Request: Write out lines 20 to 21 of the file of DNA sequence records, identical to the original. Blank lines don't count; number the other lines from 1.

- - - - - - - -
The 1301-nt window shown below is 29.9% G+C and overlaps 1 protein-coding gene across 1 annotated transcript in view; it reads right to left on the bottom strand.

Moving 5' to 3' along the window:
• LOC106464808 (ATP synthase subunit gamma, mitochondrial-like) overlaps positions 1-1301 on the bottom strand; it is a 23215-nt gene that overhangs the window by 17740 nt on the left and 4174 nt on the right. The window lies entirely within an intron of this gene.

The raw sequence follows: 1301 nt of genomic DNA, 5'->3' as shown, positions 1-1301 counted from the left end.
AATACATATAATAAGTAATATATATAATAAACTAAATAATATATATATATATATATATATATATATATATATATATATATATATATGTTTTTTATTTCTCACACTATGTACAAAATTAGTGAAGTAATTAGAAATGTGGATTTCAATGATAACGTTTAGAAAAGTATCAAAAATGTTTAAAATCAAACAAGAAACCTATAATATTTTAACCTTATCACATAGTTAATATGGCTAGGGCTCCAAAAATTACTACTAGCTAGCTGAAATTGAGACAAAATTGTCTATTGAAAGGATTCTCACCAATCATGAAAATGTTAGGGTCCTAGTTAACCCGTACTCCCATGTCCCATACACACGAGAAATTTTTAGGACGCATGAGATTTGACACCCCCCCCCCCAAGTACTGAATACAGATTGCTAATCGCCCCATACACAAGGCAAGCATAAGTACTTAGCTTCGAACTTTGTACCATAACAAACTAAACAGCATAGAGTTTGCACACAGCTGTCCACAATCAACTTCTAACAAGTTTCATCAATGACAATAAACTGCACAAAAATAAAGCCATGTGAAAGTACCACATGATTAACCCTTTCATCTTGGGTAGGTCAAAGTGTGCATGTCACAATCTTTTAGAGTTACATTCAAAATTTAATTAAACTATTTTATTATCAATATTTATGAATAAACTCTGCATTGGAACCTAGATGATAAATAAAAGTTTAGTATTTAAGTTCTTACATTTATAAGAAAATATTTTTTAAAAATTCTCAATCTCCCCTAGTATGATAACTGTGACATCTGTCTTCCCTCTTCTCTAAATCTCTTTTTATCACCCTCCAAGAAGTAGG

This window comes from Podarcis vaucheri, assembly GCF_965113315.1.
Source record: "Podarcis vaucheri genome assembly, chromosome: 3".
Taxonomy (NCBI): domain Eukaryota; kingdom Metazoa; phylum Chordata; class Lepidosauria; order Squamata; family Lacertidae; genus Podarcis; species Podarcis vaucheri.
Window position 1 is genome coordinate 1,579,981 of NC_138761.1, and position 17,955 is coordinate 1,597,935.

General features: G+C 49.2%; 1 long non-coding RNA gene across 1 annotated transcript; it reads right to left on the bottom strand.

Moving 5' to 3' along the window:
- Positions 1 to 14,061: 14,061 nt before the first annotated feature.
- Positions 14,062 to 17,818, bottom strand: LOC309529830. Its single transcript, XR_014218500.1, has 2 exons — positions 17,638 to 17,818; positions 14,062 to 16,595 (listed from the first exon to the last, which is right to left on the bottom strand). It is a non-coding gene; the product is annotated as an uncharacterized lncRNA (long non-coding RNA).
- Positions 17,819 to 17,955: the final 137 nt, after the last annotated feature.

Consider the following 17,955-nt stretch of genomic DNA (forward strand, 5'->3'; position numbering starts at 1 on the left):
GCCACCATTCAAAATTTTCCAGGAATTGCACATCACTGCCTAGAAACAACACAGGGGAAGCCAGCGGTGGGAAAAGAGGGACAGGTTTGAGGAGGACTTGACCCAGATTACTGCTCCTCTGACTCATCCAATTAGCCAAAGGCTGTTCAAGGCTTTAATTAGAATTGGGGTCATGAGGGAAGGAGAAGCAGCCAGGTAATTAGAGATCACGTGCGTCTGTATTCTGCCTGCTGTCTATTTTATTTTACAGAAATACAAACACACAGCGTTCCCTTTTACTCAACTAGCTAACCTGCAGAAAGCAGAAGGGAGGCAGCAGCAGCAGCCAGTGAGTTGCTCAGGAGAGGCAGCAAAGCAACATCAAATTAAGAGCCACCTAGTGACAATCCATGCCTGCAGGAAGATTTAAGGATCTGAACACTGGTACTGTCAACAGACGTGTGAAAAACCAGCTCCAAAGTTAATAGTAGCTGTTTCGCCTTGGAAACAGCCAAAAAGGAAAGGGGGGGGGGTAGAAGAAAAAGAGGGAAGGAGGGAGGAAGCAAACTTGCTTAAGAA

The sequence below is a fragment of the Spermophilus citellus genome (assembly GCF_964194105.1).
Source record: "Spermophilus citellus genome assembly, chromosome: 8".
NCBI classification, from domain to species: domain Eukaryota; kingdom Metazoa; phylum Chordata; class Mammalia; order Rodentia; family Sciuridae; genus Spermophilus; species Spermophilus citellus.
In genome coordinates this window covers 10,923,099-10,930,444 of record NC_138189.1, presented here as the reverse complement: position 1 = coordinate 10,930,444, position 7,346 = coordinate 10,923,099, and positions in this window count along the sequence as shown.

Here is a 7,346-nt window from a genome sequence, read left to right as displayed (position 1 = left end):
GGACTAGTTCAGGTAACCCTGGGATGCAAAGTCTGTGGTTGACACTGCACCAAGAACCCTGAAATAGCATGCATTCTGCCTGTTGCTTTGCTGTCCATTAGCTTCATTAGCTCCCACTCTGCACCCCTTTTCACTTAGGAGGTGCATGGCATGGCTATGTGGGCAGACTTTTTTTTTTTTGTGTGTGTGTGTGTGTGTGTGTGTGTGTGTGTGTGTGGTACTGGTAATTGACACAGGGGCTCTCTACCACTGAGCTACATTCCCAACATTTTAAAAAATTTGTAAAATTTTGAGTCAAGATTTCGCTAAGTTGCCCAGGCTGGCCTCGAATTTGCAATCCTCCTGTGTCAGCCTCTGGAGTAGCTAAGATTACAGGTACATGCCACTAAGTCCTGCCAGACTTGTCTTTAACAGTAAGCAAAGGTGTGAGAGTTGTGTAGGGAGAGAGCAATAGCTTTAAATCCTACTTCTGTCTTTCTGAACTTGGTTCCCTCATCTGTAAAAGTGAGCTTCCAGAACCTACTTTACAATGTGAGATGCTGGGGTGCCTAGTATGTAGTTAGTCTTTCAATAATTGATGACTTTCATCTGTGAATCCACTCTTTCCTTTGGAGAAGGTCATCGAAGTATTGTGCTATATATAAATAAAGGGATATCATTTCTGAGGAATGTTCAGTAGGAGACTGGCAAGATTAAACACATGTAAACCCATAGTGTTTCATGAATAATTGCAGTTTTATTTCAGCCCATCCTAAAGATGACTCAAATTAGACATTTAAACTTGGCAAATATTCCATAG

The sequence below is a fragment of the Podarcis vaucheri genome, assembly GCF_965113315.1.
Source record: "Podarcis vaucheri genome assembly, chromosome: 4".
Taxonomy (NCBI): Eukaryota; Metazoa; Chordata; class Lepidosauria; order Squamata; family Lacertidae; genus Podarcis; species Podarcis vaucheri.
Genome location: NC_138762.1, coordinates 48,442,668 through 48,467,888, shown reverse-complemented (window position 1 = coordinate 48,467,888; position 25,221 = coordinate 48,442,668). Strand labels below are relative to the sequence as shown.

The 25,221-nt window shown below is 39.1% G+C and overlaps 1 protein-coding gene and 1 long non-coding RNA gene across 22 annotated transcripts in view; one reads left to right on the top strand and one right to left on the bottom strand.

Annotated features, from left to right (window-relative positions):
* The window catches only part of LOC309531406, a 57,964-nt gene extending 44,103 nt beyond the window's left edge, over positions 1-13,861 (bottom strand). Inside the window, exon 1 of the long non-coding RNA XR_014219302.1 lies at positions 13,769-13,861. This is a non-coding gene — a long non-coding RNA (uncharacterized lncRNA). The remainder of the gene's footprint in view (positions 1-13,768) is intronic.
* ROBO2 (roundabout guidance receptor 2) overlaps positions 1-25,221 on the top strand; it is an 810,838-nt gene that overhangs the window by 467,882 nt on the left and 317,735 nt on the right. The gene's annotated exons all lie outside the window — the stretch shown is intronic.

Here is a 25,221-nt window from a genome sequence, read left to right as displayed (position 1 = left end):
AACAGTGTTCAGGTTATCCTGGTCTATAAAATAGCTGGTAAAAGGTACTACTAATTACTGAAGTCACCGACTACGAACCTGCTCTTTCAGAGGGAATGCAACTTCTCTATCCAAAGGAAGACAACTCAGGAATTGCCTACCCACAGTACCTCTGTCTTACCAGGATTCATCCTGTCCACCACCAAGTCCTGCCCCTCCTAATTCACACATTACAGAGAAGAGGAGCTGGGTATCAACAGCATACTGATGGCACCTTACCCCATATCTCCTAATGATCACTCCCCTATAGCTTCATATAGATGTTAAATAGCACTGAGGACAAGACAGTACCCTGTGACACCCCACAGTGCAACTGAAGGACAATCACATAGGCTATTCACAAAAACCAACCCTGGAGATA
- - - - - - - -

In genome coordinates this window covers 10,923,099-10,930,444 of record NC_138189.1, presented here as the reverse complement: position 1 = coordinate 10,930,444, position 7,346 = coordinate 10,923,099, and positions in this window count along the sequence as shown.

Here is a 7,346-nt window from a genome sequence, read left to right as displayed (position 1 = left end):